Prime Minister Benjamin Netanyahu said Tuesday he believed in a policy of “zero” tolerance for rocket attacks from the Gaza Strip and Syria, no matter how sporadic.
“My policy is zero spillover,” he told cadets at the National Defense College, an academic institution which trains high-ranking defense officials in national security fields.
“There’s no tolerance for spillover, no ‘drip-drip’ [of rockets] — they get hit immediately” in response to attacks, he said. “That hasn’t always been the policy, but this policy is proving itself.”
“Drizzle” is a term often used in Israel to describe the infrequent rocket attacks that have been the norm along the Gaza frontier in the years since the Israeli pullout, even during times of relative peace. “Spillover” is used to refer to intermittent rocket strikes in Israel’s north, as an unintended result of years-long fighting between the Syrian regime and rebel forces along the border.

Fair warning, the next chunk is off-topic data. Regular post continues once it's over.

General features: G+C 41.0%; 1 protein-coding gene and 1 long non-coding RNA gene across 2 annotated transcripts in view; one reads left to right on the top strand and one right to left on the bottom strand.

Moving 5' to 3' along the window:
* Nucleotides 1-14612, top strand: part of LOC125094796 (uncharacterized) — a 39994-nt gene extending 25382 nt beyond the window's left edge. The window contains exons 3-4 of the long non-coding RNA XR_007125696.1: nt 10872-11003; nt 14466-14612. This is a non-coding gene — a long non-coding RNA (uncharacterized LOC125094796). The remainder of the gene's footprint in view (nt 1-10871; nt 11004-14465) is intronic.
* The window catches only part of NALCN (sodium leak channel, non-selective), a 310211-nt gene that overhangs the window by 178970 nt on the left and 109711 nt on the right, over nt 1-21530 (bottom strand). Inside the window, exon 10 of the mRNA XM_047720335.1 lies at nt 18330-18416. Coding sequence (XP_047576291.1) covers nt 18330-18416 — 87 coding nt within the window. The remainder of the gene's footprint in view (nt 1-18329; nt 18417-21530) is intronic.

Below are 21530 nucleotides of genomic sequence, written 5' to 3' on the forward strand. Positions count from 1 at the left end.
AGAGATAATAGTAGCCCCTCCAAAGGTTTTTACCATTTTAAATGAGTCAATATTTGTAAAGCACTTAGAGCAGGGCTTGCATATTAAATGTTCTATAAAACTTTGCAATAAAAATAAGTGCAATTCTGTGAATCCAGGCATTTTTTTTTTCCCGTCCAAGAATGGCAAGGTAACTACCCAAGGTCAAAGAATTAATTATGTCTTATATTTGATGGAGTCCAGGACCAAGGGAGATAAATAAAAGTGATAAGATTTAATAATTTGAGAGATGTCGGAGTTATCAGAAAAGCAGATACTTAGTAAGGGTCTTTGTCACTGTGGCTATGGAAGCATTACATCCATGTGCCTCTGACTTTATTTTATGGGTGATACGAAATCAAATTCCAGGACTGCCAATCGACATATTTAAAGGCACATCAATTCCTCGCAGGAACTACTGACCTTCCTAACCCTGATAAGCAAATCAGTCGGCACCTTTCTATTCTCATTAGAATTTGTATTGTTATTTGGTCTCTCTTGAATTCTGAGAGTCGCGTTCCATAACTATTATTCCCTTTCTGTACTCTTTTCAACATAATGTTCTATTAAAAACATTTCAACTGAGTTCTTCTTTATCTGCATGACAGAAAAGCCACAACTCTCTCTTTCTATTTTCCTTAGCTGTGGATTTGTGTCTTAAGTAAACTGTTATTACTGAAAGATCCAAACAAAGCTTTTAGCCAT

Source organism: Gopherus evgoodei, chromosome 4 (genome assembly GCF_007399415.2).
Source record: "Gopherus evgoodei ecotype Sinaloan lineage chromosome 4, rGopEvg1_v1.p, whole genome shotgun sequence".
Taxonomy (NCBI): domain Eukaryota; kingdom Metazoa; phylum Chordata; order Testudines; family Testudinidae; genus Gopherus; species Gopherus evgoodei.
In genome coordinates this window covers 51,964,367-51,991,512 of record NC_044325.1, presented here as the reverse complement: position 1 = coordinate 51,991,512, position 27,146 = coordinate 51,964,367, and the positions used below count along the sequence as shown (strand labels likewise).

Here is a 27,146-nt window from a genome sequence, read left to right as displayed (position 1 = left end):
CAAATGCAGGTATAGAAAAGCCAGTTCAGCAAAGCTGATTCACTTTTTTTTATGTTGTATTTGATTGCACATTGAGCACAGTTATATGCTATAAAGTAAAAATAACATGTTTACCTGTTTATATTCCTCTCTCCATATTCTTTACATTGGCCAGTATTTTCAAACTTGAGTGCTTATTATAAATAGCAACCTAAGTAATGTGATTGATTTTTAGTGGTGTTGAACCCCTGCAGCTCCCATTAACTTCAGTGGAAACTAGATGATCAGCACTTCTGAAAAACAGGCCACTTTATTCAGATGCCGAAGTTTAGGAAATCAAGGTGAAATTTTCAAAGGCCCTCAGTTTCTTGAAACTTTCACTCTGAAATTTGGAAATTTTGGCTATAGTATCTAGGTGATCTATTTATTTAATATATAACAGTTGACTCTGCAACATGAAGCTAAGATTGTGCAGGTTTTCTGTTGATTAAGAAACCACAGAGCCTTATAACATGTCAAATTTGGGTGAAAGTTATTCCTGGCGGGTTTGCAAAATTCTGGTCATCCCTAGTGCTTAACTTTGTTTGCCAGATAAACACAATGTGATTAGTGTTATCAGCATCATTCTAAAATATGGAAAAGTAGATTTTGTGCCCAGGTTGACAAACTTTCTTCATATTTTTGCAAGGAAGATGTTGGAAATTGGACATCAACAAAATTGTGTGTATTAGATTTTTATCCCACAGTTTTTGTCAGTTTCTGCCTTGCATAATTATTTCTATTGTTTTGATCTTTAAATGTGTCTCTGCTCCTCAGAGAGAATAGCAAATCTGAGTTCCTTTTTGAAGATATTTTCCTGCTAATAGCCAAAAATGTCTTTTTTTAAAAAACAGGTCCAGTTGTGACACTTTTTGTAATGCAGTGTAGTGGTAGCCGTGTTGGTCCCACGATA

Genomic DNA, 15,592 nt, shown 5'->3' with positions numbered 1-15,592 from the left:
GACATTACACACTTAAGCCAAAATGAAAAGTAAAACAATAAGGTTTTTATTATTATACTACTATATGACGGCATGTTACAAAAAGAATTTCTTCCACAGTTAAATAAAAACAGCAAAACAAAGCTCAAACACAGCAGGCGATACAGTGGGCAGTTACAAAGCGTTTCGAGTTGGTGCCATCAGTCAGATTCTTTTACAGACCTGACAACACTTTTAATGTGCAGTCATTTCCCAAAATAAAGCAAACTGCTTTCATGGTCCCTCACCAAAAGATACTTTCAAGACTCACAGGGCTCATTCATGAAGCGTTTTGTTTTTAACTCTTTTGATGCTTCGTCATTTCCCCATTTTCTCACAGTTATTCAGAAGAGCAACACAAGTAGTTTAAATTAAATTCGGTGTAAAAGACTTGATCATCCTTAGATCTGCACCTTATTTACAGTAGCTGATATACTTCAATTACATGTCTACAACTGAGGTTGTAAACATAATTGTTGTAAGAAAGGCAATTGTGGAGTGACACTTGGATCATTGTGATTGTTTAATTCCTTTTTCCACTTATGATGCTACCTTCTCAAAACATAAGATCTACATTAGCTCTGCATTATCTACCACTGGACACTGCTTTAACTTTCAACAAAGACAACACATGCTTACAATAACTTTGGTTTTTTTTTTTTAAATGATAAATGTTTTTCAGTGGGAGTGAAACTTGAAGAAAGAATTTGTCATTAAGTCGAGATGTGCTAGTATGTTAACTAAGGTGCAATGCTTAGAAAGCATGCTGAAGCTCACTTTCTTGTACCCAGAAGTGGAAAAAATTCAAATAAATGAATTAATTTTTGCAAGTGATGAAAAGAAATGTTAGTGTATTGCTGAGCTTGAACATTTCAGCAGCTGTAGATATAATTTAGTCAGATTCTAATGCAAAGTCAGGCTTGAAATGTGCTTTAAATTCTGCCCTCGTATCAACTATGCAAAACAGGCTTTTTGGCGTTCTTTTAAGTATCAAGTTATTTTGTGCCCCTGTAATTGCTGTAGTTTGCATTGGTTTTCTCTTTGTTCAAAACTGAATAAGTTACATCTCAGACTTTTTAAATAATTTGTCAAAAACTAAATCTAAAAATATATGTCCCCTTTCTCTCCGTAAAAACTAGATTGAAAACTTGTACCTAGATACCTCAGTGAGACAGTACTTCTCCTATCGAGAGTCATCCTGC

Netanyahu added that “In a small country like Israel one thing is certain: We must maintain our ability to defend, and our ability to attack and deter, which is the basis for our defense capability.”
“At least in our region, the probability of the weak surviving is not high. The strong survive,” he said. “So the basic condition for the existence of a nation such as our own…is to be strong and not weak.”
Last week, Netanyahu credited Israel’s policy of targeting Hamas sites in the Gaza Strip in response to any aggression coming from the territory with preventing additional attacks.
“It doesn’t matter who did it. It matters who didn’t stop it,” Netanyahu said, referring to Gaza’s Hamas rulers.
Since the 2014 Gaza war, Hamas has largely prevented other terrorist groups in the Gaza Strip from carrying out attacks, leading to one of the quietest periods between Israel and the coastal enclave since the 1967 Six Day War, according to Israeli statistics on terror attacks.
“This isn’t about [Hamas] loving us, but about loving itself,” Netanyahu said.
Judah Ari Gross contributed to this report.